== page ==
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We have found reason, then, to believe that the existence of a religious sense in man must be accepted as a fact; that even admitting possible cases in which there is no evidence of such a sense, it is not possible to account for its existence where found as a spontaneously developed faculty, but that it must rather be regarded as a part of our actual constitution, in the same way as the bodily senses are part of our physical constitution, even though cases may occur where their existence is defective. The existence, however, of a religious sense, if a fact, as it surely is, points to the existence of some object to which it is to be directed, and of some purpose for which it is to be exercised-that is to say, of a law, and of a lawgiver, traces of which are nowhere so obviously to be found as in the Mosaic Decalogue, which may therefore be examined for the illustration it supplies of the religious sense and of the religion to which it points. The relation, then, of the soul to its God being first assumed, the position of paramount responsibility is established, Thou shalt have none other gods but me.' Next follows the enunciation of the precept which forbids the making of images to represent God. This at all events is an elemental principle in religion as prescribed by the Decalogue. It flows in fact out of the former precept, for if images of the one God are allowed, it will soon come to pass that more gods than one will be acknowledged. In order, therefore, that the majesty of the one God may be preserved inviolate, it is necessary that restrictions should be placed on the symbolic re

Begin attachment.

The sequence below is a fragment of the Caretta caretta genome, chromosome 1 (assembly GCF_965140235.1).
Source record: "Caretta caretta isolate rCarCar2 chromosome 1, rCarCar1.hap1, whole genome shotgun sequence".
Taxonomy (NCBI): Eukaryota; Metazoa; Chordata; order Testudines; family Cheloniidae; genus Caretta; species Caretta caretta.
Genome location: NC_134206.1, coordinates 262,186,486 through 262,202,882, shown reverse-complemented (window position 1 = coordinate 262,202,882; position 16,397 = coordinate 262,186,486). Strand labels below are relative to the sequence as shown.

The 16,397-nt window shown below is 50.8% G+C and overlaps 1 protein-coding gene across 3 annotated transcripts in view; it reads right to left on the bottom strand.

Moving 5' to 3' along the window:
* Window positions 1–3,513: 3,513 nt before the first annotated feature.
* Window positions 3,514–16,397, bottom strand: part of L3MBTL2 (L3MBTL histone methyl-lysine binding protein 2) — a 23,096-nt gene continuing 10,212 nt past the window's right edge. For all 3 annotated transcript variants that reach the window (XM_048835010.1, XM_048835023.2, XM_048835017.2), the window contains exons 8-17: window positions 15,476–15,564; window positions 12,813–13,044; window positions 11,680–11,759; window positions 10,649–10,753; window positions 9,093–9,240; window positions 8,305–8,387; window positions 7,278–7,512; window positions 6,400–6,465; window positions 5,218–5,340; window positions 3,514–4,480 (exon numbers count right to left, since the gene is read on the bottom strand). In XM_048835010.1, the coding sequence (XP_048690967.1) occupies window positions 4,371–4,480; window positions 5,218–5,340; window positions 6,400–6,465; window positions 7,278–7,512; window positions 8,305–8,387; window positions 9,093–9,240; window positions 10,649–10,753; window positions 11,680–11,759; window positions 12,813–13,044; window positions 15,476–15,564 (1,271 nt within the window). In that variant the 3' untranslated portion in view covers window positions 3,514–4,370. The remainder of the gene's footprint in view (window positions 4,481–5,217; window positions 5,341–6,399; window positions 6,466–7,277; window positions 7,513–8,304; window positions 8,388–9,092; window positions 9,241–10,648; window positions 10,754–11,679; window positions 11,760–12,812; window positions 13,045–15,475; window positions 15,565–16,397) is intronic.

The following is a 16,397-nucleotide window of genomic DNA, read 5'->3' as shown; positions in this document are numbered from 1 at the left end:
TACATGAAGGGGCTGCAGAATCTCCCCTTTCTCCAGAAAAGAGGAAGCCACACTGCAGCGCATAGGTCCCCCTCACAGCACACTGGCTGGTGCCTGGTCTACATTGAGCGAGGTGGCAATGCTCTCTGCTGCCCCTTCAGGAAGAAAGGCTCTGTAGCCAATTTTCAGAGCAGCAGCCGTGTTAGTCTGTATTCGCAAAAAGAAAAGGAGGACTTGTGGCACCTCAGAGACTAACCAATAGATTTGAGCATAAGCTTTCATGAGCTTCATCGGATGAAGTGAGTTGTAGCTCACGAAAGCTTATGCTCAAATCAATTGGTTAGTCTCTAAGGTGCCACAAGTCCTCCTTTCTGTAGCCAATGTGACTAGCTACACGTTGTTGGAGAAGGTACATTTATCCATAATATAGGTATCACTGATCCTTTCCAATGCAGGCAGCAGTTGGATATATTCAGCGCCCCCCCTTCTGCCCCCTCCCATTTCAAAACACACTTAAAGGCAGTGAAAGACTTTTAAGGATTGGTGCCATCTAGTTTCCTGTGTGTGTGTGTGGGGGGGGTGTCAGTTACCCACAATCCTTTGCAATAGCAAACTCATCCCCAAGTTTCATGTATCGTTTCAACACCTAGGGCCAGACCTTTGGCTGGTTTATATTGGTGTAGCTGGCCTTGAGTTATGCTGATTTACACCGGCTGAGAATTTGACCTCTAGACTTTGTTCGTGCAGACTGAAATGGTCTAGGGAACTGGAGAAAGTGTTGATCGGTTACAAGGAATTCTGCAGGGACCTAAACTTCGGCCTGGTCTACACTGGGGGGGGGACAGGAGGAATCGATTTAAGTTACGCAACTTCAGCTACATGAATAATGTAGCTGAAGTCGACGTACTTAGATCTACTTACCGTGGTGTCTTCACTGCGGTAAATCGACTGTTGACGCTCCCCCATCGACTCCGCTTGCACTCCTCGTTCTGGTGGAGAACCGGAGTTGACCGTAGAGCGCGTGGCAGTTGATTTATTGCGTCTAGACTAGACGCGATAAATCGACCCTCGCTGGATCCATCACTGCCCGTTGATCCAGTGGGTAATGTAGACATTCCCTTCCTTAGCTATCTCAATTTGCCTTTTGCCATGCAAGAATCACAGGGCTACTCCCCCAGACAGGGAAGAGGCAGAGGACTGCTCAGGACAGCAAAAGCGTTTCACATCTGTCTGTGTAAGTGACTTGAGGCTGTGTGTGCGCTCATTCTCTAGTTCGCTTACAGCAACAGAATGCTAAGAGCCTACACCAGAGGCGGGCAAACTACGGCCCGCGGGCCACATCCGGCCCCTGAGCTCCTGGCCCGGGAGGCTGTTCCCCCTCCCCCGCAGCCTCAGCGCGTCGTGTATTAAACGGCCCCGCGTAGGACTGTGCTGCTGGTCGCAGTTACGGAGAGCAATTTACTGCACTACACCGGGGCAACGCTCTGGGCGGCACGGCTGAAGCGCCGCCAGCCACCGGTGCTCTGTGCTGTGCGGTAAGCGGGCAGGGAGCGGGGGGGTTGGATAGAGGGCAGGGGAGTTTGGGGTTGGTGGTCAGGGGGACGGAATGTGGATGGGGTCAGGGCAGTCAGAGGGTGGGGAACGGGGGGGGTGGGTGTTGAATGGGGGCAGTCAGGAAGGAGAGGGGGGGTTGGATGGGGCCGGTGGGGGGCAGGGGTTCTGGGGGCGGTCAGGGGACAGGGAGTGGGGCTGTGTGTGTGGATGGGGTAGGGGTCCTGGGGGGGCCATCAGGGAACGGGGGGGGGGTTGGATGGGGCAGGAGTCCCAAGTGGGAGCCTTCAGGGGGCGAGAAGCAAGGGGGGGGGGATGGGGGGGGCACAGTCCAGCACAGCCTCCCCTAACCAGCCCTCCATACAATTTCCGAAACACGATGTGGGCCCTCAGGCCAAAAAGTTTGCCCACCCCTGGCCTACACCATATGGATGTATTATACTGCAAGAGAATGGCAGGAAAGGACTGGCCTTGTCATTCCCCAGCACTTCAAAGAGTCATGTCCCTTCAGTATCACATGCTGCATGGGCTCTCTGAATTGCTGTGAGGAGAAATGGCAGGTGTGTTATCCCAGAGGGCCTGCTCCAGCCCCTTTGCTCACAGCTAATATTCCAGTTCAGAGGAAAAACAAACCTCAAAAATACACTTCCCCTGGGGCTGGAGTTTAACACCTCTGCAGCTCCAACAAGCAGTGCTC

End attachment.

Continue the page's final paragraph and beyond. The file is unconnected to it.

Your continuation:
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presentations of Him, for otherwise the religious sense will be in danger of coming into bondage to the senses.

As a matter of fact, religion has continually expressed itself under conditions in which it was thus in subjection to the senses, or more or less under their influence; but it would seem that the highest standard of religion is not attained till emancipation from their influence is secured, and certainly this is the condition at which the Decalogue aims. It is singularly jealous of the domination of the religious sense by the physical senses. It aims at nothing less than complete emancipation from their power. According to this ideal, religion is a thing so ethereal and sublime that it requires to be disengaged altogether from the physical senses that it may soar in its purity towards the pure and ultimate Being. This, at least, is the conception put before us in the Decalogue; and it may challenge to itself the claim to be the noblest and the best, and may serve to suggest the query whether a precept like this can have been the invention of that very religious sense which has shown itself so frequently prone to become the slave of the physical senses, whose thraldom is here rejected with disdain.